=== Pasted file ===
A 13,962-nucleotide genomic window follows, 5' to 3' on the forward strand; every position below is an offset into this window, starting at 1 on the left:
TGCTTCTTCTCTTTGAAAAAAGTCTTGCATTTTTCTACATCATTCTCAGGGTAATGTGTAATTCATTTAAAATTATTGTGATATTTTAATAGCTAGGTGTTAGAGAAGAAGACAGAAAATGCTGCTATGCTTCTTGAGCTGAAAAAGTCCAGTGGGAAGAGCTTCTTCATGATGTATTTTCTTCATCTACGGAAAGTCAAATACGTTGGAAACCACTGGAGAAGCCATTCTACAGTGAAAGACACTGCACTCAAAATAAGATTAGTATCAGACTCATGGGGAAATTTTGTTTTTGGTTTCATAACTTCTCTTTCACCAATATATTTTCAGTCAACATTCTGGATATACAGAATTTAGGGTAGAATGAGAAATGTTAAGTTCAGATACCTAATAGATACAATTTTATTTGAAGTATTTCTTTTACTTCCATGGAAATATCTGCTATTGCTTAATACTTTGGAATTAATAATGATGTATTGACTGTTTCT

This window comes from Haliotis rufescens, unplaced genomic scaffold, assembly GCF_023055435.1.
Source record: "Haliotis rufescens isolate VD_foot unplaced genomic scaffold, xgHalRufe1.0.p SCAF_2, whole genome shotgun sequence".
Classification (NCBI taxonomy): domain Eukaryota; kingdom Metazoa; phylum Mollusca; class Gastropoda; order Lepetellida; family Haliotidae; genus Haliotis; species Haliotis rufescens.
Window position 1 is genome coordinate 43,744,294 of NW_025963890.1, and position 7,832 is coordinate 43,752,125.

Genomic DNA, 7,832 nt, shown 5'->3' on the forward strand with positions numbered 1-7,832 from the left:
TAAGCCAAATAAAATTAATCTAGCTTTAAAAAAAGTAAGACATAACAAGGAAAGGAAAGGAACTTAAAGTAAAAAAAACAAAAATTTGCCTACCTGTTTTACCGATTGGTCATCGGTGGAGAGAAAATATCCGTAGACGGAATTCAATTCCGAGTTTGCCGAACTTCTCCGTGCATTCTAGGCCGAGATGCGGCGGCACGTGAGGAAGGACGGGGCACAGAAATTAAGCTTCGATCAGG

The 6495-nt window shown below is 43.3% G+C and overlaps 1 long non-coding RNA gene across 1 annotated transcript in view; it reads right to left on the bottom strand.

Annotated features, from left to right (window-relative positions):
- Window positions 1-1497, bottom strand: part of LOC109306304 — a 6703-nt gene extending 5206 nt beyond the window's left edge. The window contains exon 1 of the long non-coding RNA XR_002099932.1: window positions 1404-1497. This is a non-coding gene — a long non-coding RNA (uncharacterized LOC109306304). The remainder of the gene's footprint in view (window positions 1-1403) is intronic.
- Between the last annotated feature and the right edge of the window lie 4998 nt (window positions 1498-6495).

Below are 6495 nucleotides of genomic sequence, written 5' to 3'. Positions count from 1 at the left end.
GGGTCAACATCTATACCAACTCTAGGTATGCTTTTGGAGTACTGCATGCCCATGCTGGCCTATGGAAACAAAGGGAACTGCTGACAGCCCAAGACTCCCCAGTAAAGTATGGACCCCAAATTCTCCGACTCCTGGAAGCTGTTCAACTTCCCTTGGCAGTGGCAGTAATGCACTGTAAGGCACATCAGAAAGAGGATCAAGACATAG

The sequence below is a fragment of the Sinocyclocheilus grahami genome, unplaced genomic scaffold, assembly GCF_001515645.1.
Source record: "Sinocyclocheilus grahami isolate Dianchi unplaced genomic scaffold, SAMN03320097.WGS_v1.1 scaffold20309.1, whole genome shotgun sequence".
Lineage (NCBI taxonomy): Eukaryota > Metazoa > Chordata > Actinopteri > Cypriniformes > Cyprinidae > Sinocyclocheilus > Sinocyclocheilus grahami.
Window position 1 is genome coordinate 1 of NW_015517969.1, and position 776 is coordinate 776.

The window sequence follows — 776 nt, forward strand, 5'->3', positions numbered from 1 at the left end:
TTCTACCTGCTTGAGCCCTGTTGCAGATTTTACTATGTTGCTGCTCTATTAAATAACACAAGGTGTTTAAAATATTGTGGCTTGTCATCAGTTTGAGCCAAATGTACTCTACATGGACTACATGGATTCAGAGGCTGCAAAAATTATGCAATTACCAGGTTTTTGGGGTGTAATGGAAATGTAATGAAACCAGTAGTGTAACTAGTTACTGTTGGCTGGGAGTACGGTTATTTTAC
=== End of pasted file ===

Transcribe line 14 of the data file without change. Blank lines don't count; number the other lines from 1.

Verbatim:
GGGTCAACATCTATACCAACTCTAGGTATGCTTTTGGAGTACTGCATGCCCATGCTGGCCTATGGAAACAAAGGGAACTGCTGACAGCCCAAGACTCCCCAGTAAAGTATGGACCCCAAATTCTCCGACTCCTGGAAGCTGTTCAACTTCCCTTGGCAGTGGCAGTAATGCACTGTAAGGCACATCAGAAAGAGGATCAAGACATAG